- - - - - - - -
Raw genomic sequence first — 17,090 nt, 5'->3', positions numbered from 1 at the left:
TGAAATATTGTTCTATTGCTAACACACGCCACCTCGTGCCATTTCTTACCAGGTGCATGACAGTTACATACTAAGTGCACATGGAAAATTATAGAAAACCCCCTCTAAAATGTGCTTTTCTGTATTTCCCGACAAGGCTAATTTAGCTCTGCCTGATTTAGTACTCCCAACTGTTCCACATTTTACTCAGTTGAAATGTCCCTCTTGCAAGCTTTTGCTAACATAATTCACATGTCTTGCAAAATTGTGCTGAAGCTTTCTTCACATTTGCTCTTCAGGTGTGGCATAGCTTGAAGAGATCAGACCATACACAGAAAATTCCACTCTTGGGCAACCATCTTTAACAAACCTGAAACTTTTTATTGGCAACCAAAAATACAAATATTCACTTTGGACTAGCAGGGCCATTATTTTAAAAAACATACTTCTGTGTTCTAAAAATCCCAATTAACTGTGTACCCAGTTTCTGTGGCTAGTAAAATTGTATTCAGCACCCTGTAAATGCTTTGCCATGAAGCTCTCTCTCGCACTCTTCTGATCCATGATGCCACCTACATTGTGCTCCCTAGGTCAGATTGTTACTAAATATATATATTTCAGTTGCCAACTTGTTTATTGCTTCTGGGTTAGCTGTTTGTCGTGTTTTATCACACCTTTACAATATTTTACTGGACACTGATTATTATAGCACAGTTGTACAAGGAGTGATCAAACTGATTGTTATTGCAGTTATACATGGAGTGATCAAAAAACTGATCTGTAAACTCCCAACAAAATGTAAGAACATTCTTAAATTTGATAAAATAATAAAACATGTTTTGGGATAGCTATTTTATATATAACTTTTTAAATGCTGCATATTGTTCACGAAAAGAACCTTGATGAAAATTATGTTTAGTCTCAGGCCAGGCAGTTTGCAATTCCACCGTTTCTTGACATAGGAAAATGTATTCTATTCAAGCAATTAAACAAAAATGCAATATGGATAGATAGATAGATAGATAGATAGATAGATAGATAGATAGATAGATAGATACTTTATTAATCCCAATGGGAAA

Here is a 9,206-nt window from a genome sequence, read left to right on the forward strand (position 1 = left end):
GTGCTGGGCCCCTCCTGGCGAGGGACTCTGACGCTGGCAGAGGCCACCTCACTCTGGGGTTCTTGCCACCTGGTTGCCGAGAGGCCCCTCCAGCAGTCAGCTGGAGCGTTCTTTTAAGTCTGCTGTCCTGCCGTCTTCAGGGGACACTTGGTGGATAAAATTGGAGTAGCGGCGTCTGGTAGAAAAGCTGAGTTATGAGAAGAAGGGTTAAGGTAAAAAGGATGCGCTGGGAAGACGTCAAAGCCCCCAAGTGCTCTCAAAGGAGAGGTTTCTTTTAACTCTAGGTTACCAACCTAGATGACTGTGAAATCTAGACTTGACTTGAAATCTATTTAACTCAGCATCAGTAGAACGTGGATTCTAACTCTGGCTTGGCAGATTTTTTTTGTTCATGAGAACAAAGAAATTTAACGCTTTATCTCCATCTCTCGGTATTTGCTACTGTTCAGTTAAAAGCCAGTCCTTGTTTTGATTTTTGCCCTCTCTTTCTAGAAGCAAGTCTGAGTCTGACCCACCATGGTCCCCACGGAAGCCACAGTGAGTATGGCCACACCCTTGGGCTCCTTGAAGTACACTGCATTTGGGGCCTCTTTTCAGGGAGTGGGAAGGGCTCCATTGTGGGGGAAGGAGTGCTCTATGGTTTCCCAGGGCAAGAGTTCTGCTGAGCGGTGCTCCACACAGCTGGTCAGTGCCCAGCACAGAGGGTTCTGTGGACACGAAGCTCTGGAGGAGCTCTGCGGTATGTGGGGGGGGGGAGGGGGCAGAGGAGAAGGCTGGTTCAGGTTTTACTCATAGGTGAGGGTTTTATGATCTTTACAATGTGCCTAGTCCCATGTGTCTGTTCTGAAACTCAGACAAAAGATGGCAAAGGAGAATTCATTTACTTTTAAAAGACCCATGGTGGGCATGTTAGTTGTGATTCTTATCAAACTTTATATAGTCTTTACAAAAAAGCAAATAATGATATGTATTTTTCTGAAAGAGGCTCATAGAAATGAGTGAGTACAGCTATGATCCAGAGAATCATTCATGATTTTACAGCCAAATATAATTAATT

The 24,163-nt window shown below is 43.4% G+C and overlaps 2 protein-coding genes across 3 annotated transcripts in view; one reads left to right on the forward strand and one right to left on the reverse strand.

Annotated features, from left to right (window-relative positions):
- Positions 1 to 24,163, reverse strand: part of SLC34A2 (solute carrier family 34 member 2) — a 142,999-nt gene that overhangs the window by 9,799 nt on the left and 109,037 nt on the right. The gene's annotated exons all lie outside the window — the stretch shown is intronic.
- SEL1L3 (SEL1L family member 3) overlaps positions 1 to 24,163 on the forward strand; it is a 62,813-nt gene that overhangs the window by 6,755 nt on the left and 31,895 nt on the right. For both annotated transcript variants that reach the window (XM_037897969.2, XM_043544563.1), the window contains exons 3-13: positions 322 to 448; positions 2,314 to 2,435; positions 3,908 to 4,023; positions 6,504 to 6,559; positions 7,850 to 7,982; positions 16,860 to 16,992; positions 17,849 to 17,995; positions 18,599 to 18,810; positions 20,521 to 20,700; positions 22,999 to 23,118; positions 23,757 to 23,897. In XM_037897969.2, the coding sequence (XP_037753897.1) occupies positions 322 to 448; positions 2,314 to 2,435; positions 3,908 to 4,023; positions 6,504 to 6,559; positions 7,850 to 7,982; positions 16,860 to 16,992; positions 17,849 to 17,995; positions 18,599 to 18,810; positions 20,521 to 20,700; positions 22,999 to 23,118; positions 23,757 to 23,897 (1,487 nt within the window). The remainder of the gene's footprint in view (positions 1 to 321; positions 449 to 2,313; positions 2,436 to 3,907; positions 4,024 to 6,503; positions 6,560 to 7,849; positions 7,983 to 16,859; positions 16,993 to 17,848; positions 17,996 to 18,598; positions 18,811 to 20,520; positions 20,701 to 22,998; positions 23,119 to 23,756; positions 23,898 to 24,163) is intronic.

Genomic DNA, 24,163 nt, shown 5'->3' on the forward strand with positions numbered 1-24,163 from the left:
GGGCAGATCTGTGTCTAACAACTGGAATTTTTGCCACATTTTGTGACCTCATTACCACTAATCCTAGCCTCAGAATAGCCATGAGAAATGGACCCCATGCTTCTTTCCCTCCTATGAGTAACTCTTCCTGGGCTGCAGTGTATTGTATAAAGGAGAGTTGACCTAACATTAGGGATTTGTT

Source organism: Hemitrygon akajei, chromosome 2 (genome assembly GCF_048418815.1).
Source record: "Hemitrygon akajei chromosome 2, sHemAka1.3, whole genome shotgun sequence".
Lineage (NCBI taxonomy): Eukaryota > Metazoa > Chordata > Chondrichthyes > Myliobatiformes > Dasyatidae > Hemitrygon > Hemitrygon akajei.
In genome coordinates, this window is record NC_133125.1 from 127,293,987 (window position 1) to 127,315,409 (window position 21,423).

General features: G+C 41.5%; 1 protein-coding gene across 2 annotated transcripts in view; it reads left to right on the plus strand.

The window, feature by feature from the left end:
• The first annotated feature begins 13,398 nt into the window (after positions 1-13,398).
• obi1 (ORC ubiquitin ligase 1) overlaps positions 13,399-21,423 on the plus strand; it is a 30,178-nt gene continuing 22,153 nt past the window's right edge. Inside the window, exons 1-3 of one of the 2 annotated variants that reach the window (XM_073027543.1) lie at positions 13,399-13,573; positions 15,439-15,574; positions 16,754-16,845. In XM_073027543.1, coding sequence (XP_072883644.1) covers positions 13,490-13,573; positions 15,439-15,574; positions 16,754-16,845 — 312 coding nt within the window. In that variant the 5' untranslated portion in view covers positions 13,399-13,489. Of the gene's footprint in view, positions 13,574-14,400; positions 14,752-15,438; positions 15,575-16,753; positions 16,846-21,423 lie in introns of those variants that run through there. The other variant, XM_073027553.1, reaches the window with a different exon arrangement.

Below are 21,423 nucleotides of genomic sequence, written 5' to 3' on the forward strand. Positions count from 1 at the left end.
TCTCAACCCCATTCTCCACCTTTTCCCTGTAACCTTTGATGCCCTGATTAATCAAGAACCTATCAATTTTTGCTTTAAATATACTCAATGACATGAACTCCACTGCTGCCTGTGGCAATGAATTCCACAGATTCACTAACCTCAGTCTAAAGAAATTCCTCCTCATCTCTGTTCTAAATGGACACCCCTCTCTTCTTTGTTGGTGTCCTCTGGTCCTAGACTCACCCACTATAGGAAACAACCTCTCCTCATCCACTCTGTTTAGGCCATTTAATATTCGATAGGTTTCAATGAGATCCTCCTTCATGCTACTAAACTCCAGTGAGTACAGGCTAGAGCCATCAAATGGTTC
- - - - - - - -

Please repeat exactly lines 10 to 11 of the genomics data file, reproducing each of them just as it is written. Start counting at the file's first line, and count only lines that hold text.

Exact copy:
GGGCAGATCTGTGTCTAACAACTGGAATTTTTGCCACATTTTGTGACCTCATTACCACTAATCCTAGCCTCAGAATAGCCATGAGAAATGGACCCCATGCTTCTTTCCCTCCTATGAGTAACTCTTCCTGGGCTGCAGTGTATTGTATAAAGGAGAGTTGACCTAACATTAGGGATTTGTT

Source organism: Hemitrygon akajei, chromosome 2 (genome assembly GCF_048418815.1).